Aside from being cited as an historical figure, Shakespeare on occasion has been invoked as the chronicler of his times, which brings us to his poetry for the first time. For example, when the Court recently addressed the issue of whether the Eighth Amendment's excessive fine clause applies to awards of punitive damages in cases between private parties, justice O'Connor, in dissent, arguing that it did, looked to Shakespeare. First noting that Shakespeare was "an astute observer of English law and politics," she then pointed to Shakespeare's interchangeable use of "fine" and "amercement" to make the point that money and punishment are synonymous, quoting from Romeo and Juliet, Act III, sc. i.(fn10) The scene has Prince Escalus warning the Montagues and Capulets not to shed any more blood on the streets of Verona: "I have an interest in your hate's proceeding,/ My blood for your crude brawls doth a-bleeding;/But I'll amerce you with so strong a fine,/That you shall all repent the loss of mine." This prompts justice Blackmun in a footnote in his majority opinion to respond, "[A]s to the dissent's reliance on the Bard ... we can only observe: 'Though Shakespeare, of course,/ Knew the Law of his time,/He was foremost a poet,/In search of a rhyme.(fn11) An unchallenged historical reference to Shakespeare comes in Goesaert v. Cleary.(fn12) In addressing the issue of whether the equal protection clause of the Fourteenth Amendment barred Michigan from distinguishing between wives and daughters of owners of liquor places and wives and daughters of non-owners, the Court looks to Shakespeare. "We are, to be sure," the Court observes, "dealing with a historic calling. We meet the alewife, sprightly and ribald, in Shakespeare, but centuries before him she played a role in the social life of England. "Courts have turned to Shakespeare thirty-four times for guidance in the definition of words. In a recent U.S. Supreme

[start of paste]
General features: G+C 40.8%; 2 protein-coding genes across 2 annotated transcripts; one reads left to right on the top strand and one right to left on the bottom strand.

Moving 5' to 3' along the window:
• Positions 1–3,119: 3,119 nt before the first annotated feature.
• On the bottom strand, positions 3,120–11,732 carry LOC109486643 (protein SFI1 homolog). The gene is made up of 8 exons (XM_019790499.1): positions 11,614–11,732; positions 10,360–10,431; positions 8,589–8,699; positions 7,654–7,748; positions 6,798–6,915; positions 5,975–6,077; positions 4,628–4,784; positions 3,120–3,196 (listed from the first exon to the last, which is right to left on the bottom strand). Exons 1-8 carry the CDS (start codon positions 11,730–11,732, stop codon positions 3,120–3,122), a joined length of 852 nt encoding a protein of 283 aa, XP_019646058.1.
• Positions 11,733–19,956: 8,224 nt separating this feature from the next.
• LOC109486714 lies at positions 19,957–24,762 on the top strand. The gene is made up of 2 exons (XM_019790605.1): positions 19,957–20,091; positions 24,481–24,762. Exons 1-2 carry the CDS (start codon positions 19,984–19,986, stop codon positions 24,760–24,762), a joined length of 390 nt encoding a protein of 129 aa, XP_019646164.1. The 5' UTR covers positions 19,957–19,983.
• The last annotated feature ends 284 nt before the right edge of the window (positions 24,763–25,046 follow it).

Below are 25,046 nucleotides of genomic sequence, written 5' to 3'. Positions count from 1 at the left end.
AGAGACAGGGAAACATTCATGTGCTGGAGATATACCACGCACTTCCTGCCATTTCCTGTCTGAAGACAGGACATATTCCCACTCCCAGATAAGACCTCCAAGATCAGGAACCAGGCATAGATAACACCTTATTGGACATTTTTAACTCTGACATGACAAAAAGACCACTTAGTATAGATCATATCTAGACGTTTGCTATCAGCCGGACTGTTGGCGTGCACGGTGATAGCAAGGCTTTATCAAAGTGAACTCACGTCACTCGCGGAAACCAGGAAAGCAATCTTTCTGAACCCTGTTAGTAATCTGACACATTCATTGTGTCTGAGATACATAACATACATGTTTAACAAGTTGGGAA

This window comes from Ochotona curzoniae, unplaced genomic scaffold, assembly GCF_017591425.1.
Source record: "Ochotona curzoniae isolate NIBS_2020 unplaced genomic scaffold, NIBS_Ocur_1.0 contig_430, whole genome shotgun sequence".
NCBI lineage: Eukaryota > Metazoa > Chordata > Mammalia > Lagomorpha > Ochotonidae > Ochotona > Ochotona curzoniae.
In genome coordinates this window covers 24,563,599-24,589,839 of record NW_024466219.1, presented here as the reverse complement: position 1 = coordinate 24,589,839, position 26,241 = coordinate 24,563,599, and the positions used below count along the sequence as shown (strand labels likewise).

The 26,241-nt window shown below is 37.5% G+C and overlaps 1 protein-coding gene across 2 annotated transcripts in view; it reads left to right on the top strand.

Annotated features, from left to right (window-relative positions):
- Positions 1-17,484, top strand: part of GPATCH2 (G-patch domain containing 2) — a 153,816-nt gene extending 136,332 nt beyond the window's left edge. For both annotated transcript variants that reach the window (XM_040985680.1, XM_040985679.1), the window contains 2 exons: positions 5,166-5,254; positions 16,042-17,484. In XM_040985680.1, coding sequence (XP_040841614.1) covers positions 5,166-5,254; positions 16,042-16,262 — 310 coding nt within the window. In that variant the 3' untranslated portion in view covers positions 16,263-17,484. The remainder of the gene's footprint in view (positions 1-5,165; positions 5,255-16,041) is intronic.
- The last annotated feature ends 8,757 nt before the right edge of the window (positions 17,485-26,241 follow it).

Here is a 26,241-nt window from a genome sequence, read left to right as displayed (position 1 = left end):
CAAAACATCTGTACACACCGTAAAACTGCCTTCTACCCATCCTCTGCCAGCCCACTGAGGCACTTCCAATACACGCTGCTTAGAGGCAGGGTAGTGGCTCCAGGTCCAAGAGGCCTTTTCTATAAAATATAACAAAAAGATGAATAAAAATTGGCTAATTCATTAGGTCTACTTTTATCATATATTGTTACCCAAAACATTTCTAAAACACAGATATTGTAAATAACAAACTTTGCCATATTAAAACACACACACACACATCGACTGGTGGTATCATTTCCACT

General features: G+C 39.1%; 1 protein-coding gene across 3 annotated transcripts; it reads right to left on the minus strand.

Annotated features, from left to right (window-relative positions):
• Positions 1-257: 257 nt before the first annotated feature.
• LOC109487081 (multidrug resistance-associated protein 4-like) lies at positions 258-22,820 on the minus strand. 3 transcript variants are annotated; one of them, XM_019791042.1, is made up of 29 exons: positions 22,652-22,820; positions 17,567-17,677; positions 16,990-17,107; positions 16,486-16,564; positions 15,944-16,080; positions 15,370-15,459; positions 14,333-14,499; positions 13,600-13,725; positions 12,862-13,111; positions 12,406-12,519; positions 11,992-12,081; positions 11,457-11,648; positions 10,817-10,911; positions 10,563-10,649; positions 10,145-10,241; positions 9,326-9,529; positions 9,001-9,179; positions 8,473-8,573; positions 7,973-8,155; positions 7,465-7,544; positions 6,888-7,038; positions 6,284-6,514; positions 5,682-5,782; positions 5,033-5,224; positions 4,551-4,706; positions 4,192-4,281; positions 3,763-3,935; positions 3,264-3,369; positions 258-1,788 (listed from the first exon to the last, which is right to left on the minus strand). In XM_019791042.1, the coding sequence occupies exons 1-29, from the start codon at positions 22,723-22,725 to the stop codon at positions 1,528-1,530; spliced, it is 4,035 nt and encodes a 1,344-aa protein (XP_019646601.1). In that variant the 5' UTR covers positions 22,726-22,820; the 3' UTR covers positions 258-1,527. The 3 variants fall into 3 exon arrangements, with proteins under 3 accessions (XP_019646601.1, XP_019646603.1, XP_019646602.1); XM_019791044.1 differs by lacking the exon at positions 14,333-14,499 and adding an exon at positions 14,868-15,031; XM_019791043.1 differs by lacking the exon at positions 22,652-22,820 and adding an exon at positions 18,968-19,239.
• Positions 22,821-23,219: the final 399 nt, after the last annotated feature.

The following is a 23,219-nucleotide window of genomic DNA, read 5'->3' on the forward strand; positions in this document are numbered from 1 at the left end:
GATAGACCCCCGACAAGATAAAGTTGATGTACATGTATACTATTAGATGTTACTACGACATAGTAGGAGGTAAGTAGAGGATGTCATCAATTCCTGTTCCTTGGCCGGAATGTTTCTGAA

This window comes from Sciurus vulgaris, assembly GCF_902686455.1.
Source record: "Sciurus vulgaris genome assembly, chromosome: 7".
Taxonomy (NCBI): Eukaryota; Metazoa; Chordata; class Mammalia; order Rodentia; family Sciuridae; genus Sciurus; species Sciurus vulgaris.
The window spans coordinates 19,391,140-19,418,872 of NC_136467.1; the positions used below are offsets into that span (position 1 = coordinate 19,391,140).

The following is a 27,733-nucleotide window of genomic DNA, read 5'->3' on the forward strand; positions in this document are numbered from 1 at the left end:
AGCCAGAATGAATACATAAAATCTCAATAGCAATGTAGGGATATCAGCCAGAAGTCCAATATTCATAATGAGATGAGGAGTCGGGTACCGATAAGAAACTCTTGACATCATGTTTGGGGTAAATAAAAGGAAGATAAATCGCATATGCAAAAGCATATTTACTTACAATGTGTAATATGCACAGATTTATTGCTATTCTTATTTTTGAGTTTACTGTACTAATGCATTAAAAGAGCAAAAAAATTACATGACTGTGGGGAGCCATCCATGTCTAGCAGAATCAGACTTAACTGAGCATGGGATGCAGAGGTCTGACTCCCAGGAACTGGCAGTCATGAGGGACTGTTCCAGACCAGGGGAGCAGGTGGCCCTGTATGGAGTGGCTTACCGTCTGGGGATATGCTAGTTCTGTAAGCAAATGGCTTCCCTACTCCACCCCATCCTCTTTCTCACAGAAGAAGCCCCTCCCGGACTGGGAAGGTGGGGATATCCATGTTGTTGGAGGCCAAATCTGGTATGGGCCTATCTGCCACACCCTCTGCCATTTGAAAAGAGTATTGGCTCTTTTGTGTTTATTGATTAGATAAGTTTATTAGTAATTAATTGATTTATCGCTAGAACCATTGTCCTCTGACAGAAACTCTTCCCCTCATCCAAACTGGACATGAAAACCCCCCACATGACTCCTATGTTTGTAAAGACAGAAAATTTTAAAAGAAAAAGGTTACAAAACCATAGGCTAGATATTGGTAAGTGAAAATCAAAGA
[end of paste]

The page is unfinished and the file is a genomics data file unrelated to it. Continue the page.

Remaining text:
Court case, Coy v. Iowa (fn13) for example, the Court wrestled with the question of whether the confrontation clause required a literal confrontation. Justice Scalia for the majority, in defining confrontation," turns to Richard II: "Shakespeare was thus describing the root meaning of confrontation when he had Richard the Second say: 'then call them to our presence - face to face, and frowning brow to brow, ourselves will hear the accuser and the accused freely speak.' Richard II, act 1, se. L" He has helped define "expressly,"(fn14)"conspire,(fn15) "murder,"(fn16)"inundation,"(fn17)"shuttle(fn18)contaminate(fn19) daylight(fn20) counsel,(fn21) "theft(fn22) composition, (fn23) "substance (fn24) .animal,"(fn25) "madness"(fn26), red, (fn27)apothecary, (fn28) "substantial (fn29) work,"


"pandering"(fn30) "offe"r (fn31). honorable,(fn32) negotiate(fn33)consort,(fn34) purchase (fn35) fowl,"(fn36) "honesty (fn37) remove(fn38) centaur (fn39) rubbish,(fn40) to take, (fn42) "mewin" and "Pukin."(fn43)

Moreover, courts have turned to Shakespeare in yet another way for guidance in understanding our language. Two distinguished federal circuit court judges, judge Posner and judge Easterbrook, when arguing that in interpretation context is all, have used Shakespeare for their examples.(fn44)


To appreciate the uses to which judges put Shakespeare in their judicial opinions we need to recognize two points at the outset. The first is that in general judges only rarely use figurative language, with their use of metaphor, analogy, and epigram far exceeding their use of literary allusion. The second is that state and federal judges publish a staggering number of judicial opinions each year. The West Publishing Company publishes sixty thousand cases each year in its regional reporters, the Federal Supplement, the Federal Reporter, and the Supreme Court Reporter. The data bases of WESTLAW and LEXIS have approximately three million cases in them. Assiduous readers or scanners of judicial opinions know that scores of opinions can be looked at before...